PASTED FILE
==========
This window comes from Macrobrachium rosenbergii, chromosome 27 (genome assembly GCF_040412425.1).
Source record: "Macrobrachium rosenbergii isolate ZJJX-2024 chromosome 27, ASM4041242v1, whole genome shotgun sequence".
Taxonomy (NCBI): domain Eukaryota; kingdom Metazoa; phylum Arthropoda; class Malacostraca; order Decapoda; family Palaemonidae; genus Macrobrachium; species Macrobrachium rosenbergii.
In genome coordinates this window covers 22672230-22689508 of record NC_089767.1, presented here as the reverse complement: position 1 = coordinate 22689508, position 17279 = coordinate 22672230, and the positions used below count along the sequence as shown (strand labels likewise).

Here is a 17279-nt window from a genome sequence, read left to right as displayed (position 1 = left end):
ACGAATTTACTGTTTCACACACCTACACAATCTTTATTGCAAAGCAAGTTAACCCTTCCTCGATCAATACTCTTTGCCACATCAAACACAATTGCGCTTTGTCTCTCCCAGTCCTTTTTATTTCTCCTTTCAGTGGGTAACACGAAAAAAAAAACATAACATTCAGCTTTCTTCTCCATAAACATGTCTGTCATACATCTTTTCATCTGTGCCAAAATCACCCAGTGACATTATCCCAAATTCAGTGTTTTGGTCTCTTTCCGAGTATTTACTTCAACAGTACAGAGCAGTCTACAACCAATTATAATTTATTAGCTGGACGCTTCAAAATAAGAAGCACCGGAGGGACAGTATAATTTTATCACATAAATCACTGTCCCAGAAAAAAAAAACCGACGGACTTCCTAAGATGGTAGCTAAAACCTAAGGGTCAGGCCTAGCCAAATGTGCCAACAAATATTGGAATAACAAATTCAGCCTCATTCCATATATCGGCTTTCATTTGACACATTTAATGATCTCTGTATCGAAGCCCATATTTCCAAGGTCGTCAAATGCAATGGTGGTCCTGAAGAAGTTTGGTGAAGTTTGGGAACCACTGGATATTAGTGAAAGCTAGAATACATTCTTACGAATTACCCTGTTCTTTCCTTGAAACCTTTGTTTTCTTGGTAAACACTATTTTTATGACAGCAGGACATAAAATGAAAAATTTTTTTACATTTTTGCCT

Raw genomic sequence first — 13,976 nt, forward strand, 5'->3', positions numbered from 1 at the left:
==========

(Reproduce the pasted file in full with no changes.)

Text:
This window comes from Macrobrachium rosenbergii, chromosome 27 (genome assembly GCF_040412425.1).
Source record: "Macrobrachium rosenbergii isolate ZJJX-2024 chromosome 27, ASM4041242v1, whole genome shotgun sequence".
Taxonomy (NCBI): domain Eukaryota; kingdom Metazoa; phylum Arthropoda; class Malacostraca; order Decapoda; family Palaemonidae; genus Macrobrachium; species Macrobrachium rosenbergii.
In genome coordinates this window covers 22672230-22689508 of record NC_089767.1, presented here as the reverse complement: position 1 = coordinate 22689508, position 17279 = coordinate 22672230, and the positions used below count along the sequence as shown (strand labels likewise).

Here is a 17279-nt window from a genome sequence, read left to right as displayed (position 1 = left end):
ACGAATTTACTGTTTCACACACCTACACAATCTTTATTGCAAAGCAAGTTAACCCTTCCTCGATCAATACTCTTTGCCACATCAAACACAATTGCGCTTTGTCTCTCCCAGTCCTTTTTATTTCTCCTTTCAGTGGGTAACACGAAAAAAAAAACATAACATTCAGCTTTCTTCTCCATAAACATGTCTGTCATACATCTTTTCATCTGTGCCAAAATCACCCAGTGACATTATCCCAAATTCAGTGTTTTGGTCTCTTTCCGAGTATTTACTTCAACAGTACAGAGCAGTCTACAACCAATTATAATTTATTAGCTGGACGCTTCAAAATAAGAAGCACCGGAGGGACAGTATAATTTTATCACATAAATCACTGTCCCAGAAAAAAAAAACCGACGGACTTCCTAAGATGGTAGCTAAAACCTAAGGGTCAGGCCTAGCCAAATGTGCCAACAAATATTGGAATAACAAATTCAGCCTCATTCCATATATCGGCTTTCATTTGACACATTTAATGATCTCTGTATCGAAGCCCATATTTCCAAGGTCGTCAAATGCAATGGTGGTCCTGAAGAAGTTTGGTGAAGTTTGGGAACCACTGGATATTAGTGAAAGCTAGAATACATTCTTACGAATTACCCTGTTCTTTCCTTGAAACCTTTGTTTTCTTGGTAAACACTATTTTTATGACAGCAGGACATAAAATGAAAAATTTTTTTACATTTTTGCCT

Raw genomic sequence first — 13,976 nt, forward strand, 5'->3', positions numbered from 1 at the left: